Claim One: Dr. Jamaludeen acted with deliberate indifference to Kelly's serious medical needs by providing ineffective treatment for Kelly's cyst.

Claim Two: Dr. Jamaludeen acted with deliberate indifference to Kelly's serious medical needs by failing to promptly refer Kelly to a specialist.

Claim Three: Nurse Sadler acted with deliberate indifference to Kelly's serious medical needs by subjecting Kelly to severe pain while treating the cyst.


In order to state a viable claim under 42 U.S.C. § 1983, a plaintiff must allege that a person acting under color of state law deprived him or her of a constitutional right or of a right conferred by a law of the United States. See Dowe v. Total Action Against Poverty in Roanoke Valley , 145 F.3d 653, 658 (4th Cir. 1998) (citing 42 U.S.C. § 1983). "[A] plaintiff must plead that each Government-official defendant, through the official's own individual actions, has violated the Constitution." Ashcroft v. Iqbal , 556 U.S. 662, 676 (2009). Kelly fails to mention Stolle in the body of the Complaint, much less explain Stolle's personal involvement in the events for which Kelly seeks relief. "Where a complaint alleges no specific act or conduct on the part of the defendant and the complaint is silent as to the defendant except for his name appearing in the caption, the complaint is properly dismissed, even under the liberal construction to be given pro se complaints." Potter v. Clark , 497 F.2d 1206, 1207 (7th Cir. 1974) (citing Brzozowski v. Randall , 281 F.Supp. 306, 312 (E.D. Pa. 1968)). Accordingly, Stolle's Motion to Dismiss (ECF No. 15) will be granted.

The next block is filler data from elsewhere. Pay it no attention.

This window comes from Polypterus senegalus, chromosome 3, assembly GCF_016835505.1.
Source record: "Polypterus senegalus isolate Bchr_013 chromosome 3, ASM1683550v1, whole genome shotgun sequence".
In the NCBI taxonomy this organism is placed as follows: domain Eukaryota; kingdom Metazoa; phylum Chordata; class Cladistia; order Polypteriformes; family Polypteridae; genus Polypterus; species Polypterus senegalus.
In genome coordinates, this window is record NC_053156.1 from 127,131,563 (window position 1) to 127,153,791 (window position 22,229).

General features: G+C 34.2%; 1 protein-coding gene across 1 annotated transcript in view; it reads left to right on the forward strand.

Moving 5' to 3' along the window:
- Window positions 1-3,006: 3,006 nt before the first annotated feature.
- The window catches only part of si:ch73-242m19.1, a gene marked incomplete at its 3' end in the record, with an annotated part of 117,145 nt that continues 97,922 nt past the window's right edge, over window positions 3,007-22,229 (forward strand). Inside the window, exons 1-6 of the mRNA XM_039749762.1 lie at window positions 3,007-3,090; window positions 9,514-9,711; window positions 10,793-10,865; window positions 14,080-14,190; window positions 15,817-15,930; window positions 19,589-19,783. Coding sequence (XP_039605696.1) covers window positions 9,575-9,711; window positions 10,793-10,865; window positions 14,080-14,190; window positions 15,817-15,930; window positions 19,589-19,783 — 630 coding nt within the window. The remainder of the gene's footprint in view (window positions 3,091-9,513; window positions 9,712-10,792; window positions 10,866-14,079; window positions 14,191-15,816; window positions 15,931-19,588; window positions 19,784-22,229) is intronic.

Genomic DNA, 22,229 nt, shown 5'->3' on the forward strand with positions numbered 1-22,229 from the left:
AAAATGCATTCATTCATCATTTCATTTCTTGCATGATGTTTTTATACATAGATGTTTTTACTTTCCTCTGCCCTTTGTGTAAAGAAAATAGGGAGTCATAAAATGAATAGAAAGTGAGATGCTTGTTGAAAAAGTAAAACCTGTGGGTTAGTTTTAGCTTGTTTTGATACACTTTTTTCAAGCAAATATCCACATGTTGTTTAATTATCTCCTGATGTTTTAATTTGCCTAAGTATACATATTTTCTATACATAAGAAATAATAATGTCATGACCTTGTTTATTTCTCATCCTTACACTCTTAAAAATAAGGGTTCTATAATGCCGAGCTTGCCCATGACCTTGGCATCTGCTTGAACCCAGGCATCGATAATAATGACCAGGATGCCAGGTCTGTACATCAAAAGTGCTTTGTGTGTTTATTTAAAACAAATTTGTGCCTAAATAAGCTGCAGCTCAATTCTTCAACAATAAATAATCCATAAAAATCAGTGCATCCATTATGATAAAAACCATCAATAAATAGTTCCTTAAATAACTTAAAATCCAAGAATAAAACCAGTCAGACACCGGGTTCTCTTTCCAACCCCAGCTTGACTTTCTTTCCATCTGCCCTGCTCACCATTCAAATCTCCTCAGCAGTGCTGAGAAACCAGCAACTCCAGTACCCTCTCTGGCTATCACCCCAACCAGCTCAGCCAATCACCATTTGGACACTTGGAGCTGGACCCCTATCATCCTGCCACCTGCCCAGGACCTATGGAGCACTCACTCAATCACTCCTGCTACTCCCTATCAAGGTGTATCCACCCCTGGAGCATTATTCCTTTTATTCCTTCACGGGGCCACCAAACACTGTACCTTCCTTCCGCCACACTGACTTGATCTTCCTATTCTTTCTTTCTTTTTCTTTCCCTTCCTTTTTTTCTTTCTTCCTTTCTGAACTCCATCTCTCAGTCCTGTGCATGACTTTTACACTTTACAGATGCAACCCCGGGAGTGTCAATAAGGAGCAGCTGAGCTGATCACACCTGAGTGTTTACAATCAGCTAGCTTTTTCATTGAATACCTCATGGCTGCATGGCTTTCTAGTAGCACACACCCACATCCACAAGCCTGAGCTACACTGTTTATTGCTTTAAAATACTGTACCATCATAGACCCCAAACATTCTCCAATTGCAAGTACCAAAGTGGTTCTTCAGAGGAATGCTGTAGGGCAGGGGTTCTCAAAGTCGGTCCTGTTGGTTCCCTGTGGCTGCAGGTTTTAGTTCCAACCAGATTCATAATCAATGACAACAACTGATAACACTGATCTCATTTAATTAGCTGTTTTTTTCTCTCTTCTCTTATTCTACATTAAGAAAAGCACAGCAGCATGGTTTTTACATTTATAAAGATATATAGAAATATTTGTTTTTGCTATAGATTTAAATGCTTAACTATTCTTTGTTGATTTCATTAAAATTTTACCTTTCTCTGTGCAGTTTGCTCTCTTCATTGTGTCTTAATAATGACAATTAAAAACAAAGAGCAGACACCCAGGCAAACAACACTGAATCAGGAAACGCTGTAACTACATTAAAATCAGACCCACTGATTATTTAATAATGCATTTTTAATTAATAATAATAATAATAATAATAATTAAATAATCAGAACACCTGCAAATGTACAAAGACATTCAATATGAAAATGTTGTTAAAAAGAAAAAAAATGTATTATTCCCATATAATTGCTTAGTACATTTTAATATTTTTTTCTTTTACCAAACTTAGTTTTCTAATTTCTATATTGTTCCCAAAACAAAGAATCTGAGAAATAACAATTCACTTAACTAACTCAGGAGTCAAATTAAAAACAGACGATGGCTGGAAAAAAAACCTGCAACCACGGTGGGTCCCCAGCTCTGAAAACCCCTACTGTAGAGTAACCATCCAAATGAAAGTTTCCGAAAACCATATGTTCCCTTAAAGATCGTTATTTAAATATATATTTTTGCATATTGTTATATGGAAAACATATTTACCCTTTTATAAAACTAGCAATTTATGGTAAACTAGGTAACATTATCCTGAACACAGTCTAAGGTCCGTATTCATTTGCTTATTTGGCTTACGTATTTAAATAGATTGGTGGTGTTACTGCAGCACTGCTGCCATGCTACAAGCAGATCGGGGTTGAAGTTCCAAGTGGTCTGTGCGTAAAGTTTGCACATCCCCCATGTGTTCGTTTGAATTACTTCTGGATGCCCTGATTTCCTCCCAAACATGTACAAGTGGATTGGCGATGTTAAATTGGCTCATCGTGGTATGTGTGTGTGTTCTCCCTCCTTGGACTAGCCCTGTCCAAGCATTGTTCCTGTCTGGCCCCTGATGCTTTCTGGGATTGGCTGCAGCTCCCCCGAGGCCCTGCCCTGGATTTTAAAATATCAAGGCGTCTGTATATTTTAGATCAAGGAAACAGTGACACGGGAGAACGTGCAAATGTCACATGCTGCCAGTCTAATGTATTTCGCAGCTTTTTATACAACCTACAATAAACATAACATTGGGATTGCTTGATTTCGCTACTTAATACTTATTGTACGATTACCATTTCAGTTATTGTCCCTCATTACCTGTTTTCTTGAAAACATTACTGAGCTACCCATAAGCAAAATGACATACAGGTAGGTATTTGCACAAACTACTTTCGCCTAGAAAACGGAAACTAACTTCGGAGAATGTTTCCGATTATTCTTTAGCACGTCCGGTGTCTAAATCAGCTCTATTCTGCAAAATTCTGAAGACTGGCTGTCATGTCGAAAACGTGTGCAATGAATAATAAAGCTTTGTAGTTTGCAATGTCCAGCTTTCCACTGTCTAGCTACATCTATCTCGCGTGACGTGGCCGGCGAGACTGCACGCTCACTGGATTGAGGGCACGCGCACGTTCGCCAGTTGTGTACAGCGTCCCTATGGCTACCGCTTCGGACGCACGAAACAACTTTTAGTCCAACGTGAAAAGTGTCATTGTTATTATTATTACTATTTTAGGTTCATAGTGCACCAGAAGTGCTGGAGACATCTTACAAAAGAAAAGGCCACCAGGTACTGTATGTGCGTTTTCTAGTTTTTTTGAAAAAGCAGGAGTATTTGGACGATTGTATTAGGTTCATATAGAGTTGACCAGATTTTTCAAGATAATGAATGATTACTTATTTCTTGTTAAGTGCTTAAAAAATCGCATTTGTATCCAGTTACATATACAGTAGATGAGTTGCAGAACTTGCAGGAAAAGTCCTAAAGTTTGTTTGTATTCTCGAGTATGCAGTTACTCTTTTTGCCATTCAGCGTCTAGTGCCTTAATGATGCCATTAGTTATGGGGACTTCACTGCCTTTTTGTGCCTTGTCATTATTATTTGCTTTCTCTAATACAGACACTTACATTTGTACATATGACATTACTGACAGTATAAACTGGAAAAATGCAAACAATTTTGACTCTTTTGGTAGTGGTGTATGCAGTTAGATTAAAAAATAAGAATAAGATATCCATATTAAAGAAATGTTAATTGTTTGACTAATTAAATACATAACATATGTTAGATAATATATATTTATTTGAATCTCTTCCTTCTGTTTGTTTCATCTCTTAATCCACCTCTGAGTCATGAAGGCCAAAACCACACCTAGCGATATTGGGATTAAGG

Summary judgment must be rendered "if the movant shows that there is no genuine dispute as to any material fact and the movant is entitled to judgment as a matter of law." Fed.R.Civ.P. 56(a). The party seeking summary judgment bears the responsibility to inform the court of the basis for the motion, and to identify the parts of the record which demonstrate the absence of a genuine issue of material fact. See Celotex Corp. v. Catrett , 477 U.S. 317, 323 (1986). "[W]here the nonmoving party will bear the burden of proof at trial on a dispositive issue, a summary judgment motion may properly be made in reliance solely on the pleadings, depositions, answers to interrogatories, and admissions on file." Id. at 324 (internal quotation marks omitted). When the motion is properly supported, the nonmoving party must go beyond the pleadings and, by citing affidavits or "depositions, answers to interrogatories, and admissions on file, ' designate specific facts showing that there is a genuine issue for trial.'" Id. (quoting former Fed.R.Civ.P. 56(c) and 56(e) (1986)).